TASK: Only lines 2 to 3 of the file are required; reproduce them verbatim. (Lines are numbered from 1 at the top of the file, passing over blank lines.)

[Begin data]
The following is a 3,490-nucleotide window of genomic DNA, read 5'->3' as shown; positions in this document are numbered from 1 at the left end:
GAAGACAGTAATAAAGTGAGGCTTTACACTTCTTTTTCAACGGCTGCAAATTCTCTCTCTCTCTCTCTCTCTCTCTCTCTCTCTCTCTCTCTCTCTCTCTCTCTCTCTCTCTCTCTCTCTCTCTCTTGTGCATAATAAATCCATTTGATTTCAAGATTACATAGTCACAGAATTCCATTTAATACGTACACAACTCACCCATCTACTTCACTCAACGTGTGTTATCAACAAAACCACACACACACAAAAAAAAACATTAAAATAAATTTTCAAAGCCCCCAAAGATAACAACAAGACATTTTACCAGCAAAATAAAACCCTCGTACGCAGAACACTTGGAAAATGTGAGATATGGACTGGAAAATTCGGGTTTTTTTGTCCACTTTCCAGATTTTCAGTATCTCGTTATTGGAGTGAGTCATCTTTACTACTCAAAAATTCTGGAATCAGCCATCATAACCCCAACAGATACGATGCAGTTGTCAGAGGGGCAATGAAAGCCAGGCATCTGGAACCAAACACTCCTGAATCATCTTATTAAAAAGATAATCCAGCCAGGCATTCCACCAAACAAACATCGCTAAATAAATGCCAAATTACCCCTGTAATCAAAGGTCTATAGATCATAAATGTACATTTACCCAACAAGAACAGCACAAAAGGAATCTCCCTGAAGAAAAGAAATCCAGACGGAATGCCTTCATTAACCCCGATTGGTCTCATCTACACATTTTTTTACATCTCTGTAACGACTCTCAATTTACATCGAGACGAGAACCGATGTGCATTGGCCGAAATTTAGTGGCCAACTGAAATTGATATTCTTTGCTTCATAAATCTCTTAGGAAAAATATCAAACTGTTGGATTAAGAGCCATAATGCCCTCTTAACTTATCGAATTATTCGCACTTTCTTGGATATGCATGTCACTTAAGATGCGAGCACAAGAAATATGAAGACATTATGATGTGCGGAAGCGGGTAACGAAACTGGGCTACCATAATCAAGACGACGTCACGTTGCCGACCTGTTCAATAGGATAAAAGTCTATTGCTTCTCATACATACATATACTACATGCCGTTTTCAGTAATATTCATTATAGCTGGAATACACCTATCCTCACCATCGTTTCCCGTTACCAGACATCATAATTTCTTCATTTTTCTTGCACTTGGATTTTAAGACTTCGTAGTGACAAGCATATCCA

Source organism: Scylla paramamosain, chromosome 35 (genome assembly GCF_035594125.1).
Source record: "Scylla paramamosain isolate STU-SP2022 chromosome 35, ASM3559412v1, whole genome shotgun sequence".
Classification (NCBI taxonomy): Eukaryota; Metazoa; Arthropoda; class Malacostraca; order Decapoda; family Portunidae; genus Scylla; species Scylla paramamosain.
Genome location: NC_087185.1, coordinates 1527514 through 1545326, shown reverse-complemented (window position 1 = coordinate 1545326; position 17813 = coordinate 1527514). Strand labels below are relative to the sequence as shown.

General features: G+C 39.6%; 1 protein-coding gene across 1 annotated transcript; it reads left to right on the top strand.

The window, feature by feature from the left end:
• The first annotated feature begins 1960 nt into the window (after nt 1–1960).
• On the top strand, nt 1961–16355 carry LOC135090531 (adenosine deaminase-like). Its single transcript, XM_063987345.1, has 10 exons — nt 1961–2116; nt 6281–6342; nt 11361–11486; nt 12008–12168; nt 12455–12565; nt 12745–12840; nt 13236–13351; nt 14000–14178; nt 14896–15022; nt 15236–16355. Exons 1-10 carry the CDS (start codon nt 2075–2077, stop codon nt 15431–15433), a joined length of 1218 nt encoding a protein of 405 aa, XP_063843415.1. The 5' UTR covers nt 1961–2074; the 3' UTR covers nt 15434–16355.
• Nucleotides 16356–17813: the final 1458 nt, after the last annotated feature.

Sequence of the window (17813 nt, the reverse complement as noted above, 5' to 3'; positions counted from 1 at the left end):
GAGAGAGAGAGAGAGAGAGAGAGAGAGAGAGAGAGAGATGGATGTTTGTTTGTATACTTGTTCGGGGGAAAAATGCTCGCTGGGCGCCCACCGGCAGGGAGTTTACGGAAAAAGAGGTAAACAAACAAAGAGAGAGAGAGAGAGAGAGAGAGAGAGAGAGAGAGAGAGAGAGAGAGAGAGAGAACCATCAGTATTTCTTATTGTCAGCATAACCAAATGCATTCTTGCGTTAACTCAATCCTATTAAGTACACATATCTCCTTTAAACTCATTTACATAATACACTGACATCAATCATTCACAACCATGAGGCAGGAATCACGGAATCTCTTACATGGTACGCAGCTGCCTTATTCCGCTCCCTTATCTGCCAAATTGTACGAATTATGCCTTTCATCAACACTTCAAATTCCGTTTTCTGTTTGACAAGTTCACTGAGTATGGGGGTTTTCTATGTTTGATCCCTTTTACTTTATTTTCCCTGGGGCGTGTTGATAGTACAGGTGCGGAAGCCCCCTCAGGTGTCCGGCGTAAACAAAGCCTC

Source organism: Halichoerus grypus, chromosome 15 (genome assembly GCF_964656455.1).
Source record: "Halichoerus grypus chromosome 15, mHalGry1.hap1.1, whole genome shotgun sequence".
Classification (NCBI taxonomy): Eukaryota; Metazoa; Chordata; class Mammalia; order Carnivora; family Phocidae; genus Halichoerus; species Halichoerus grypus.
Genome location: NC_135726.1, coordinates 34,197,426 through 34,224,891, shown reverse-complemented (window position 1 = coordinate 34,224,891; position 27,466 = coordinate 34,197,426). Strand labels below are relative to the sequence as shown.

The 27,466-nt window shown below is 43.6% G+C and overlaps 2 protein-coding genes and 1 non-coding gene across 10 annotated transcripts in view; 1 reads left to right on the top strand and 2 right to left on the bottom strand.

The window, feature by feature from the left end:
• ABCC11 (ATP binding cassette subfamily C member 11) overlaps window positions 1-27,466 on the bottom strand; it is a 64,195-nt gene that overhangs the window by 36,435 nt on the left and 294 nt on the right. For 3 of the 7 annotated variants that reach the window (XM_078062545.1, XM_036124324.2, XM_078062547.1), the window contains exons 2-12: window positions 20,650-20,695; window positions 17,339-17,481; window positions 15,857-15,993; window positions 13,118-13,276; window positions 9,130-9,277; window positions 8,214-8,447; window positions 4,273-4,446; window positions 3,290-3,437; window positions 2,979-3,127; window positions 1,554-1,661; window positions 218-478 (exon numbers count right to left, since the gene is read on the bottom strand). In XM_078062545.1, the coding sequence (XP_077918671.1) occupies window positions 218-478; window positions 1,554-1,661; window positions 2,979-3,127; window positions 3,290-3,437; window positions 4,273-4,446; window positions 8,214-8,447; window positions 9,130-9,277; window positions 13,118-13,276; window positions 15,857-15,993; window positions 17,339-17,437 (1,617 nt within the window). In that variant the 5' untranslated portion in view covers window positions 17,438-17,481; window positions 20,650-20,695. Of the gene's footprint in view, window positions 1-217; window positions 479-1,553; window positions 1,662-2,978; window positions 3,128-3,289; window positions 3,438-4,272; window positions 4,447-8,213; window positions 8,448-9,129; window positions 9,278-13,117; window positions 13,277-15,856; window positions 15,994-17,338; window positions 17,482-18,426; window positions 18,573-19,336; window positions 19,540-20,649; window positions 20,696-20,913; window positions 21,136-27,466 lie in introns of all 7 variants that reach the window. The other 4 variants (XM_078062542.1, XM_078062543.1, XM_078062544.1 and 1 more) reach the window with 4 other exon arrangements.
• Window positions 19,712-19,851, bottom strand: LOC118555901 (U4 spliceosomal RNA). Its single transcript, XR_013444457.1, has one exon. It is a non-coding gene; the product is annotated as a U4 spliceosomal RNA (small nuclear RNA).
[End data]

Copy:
GAAGACAGTAATAAAGTGAGGCTTTACACTTCTTTTTCAACGGCTGCAAATTCTCTCTCTCTCTCTCTCTCTCTCTCTCTCTCTCTCTCTCTCTCTCTCTCTCTCTCTCTCTCTCTCTCTCTCTCTTGTGCATAATAAATCCATTTGATTTCAAGATTACATAGTCACAGAATTCCATTTAATACGTACACAACTCACCCATCTACTTCACTCAACGTGTGTTATCAACAAAACCACACACACACAAAAAAAAACATTAAAATAAATTTTCAAAGCCCCCAAAGATAACAACAAGACATTTTACCAGCAAAATAAAACCCTCGTACGCAGAACACTTGGAAAATGTGAGATATGGACTGGAAAATTCGGGTTTTTTTGTCCACTTTCCAGATTTTCAGTATCTCGTTATTGGAGTGAGTCATCTTTACTACTCAAAAATTCTGGAATCAGCCATCATAACCCCAACAGATACGATGCAGTTGTCAGAGGGGCAATGAAAGCCAGGCATCTGGAACCAAACACTCCTGAATCATCTTATTAAAAAGATAATCCAGCCAGGCATTCCACCAAACAAACATCGCTAAATAAATGCCAAATTACCCCTGTAATCAAAGGTCTATAGATCATAAATGTACATTTACCCAACAAGAACAGCACAAAAGGAATCTCCCTGAAGAAAAGAAATCCAGACGGAATGCCTTCATTAACCCCGATTGGTCTCATCTACACATTTTTTTACATCTCTGTAACGACTCTCAATTTACATCGAGACGAGAACCGATGTGCATTGGCCGAAATTTAGTGGCCAACTGAAATTGATATTCTTTGCTTCATAAATCTCTTAGGAAAAATATCAAACTGTTGGATTAAGAGCCATAATGCCCTCTTAACTTATCGAATTATTCGCACTTTCTTGGATATGCATGTCACTTAAGATGCGAGCACAAGAAATATGAAGACATTATGATGTGCGGAAGCGGGTAACGAAACTGGGCTACCATAATCAAGACGACGTCACGTTGCCGACCTGTTCAATAGGATAAAAGTCTATTGCTTCTCATACATACATATACTACATGCCGTTTTCAGTAATATTCATTATAGCTGGAATACACCTATCCTCACCATCGTTTCCCGTTACCAGACATCATAATTTCTTCATTTTTCTTGCACTTGGATTTTAAGACTTCGTAGTGACAAGCATATCCA

Source organism: Scylla paramamosain, chromosome 35 (genome assembly GCF_035594125.1).